For Bravado, their map pool aligns very well with Big 5’s. It’s highly unlikely they’ll be uncomfortable on any of the maps that will be seen in this series. Bravado have the superior firepower man for man and the ultimate not so secret weapon in Sonic. We won’t see the subdued Bravado we saw in the ESL Africa Season 2 Final against Energy. We’re going to see a fired up and highly motivated Bravado side that will want to put this one to bed with authourity.

Big 5 will need to summon the performance of their lives to steal the title away from an ominous looking Bravado. Can they do it? They’ve certainly taken every opportunity given to them thus far. I’m really looking forward to this one.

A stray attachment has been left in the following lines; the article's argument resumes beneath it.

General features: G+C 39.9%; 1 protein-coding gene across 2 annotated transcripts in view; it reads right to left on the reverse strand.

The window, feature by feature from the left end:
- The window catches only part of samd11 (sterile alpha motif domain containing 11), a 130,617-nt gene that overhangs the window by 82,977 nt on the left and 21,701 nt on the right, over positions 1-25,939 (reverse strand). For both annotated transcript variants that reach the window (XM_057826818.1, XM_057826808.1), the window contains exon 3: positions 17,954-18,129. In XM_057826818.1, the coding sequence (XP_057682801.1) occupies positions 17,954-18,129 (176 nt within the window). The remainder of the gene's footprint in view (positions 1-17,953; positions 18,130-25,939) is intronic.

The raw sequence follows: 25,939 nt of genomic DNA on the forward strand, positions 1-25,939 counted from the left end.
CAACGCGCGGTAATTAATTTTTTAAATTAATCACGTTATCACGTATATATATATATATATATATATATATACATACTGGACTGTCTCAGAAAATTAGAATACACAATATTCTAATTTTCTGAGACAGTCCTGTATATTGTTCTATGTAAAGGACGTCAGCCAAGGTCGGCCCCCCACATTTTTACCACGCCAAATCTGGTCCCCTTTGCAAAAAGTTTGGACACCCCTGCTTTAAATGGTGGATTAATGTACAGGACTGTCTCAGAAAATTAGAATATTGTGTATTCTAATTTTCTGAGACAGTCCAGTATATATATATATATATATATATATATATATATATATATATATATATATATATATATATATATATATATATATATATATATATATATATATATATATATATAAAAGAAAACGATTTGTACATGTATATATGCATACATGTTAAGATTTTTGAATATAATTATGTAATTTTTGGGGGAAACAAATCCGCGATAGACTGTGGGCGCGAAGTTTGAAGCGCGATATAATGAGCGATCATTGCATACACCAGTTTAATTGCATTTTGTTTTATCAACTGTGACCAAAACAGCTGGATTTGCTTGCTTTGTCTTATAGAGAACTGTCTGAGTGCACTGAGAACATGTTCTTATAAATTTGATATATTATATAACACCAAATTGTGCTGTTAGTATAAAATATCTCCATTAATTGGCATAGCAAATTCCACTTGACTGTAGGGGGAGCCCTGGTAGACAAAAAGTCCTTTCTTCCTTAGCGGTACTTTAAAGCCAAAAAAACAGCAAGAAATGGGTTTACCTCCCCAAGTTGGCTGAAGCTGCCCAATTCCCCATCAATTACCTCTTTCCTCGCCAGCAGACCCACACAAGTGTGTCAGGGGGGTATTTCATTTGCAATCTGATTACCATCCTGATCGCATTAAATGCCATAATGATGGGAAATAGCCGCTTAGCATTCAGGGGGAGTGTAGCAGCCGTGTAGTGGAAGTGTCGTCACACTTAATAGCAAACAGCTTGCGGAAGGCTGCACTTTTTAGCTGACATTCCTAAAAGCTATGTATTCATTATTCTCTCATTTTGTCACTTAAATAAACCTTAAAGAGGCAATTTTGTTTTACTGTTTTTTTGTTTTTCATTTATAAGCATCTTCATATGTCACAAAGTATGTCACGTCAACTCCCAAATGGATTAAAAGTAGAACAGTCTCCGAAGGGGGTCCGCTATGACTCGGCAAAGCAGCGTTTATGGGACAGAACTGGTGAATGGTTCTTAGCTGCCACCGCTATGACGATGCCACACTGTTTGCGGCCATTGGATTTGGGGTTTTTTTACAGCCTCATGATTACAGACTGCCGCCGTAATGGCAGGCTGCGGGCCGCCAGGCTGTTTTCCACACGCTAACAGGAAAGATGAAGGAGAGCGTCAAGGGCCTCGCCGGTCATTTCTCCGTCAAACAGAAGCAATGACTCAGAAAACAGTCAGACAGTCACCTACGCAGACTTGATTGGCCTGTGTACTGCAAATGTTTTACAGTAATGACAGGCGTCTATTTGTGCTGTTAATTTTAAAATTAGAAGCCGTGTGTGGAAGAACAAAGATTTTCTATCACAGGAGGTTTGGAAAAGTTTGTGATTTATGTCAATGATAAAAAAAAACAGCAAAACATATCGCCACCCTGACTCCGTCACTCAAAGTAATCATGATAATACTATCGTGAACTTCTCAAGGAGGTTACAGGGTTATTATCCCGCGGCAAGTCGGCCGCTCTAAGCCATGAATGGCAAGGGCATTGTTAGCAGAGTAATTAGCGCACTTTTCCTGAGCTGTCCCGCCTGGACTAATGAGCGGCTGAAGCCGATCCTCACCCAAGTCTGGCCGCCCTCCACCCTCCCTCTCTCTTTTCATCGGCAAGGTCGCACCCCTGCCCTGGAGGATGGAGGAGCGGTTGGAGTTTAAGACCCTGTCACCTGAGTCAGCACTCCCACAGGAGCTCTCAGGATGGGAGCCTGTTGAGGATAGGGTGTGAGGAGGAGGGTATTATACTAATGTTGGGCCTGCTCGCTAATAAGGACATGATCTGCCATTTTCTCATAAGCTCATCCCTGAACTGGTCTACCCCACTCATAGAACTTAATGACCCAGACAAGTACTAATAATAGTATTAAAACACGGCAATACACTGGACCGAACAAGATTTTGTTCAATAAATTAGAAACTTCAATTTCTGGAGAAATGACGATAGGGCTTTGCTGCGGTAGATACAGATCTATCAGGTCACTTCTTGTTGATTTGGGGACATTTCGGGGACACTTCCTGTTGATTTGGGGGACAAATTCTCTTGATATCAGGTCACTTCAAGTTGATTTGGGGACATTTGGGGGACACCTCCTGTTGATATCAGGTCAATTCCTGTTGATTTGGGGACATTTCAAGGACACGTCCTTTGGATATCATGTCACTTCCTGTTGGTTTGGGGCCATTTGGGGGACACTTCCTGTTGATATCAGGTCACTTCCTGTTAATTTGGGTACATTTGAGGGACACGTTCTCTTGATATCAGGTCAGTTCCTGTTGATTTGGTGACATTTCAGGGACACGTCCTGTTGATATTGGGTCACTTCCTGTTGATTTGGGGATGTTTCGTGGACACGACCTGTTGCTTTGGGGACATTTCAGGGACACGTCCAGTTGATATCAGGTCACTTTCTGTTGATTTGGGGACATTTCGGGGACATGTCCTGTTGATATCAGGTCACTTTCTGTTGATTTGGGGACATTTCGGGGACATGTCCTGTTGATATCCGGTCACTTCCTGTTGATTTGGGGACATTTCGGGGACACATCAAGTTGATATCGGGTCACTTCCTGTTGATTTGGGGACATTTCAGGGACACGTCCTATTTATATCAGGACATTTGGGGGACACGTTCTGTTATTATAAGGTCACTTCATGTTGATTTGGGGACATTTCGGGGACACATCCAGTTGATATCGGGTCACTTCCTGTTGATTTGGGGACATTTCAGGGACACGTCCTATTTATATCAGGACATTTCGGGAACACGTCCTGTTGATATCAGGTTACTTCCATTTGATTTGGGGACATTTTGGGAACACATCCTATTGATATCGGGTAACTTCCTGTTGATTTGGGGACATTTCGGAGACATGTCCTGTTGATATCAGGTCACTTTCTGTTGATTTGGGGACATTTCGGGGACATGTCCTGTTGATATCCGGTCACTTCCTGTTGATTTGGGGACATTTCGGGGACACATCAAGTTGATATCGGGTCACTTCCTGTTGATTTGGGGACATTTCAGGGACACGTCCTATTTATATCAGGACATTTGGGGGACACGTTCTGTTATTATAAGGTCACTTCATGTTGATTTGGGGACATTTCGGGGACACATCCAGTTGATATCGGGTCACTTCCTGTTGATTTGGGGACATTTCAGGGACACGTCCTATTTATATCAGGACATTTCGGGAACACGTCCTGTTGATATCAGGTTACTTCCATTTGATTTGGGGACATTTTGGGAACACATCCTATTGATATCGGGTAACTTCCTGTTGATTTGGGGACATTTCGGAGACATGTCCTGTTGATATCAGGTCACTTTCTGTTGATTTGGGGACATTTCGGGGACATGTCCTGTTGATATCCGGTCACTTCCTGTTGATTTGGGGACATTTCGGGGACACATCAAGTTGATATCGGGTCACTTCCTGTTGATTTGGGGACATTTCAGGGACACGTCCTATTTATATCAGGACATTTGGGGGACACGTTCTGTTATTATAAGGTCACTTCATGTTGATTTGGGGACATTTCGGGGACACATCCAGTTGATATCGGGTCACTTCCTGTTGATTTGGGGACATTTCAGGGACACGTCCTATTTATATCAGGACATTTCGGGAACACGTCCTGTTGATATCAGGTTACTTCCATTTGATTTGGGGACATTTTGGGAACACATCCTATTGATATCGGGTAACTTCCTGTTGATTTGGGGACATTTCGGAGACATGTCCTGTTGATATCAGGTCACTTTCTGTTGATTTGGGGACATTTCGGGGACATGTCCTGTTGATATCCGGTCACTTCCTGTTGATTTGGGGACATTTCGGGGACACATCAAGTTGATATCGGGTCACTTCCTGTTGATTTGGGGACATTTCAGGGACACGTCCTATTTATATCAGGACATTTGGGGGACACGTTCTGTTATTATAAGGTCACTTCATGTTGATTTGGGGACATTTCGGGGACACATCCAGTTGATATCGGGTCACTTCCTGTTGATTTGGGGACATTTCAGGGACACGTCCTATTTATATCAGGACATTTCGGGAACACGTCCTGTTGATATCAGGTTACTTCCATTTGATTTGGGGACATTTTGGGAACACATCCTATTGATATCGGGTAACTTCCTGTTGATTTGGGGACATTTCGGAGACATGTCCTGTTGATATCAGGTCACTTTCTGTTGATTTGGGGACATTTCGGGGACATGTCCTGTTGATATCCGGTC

Where can I watch it?

The match will be broadcast live from The Forge at Mettlestate from 7:30pm on Twitch. I will be joining Barry “Anthrax” Louzada to cast the grand final. In the studio, Sam “Tech Girl” Wright will be expertly hosting the analysis panel. She will be joined by the wealth of knowledge that is George “Geemax” Smith and Christopher “g4mbit” Lautre (also known as Apocalypse from Damage Control). It’s going to be an excellent final.

About @axtremes

Michael "@axtremes" Harmse is one of the more prolific CS:GO Casters and analysts in the SA Scene - he's seemingly everywhere! He enjoys living, eating and breathing CS:GO...as well as real food and oxygen of course...on the rare occasion Zombie lets him outside. And guitar! He likes guitars. Stare in wonder at his magnificent visage at youtube.com/axtremes/ and shake your head at his spectacularly misguided opinions.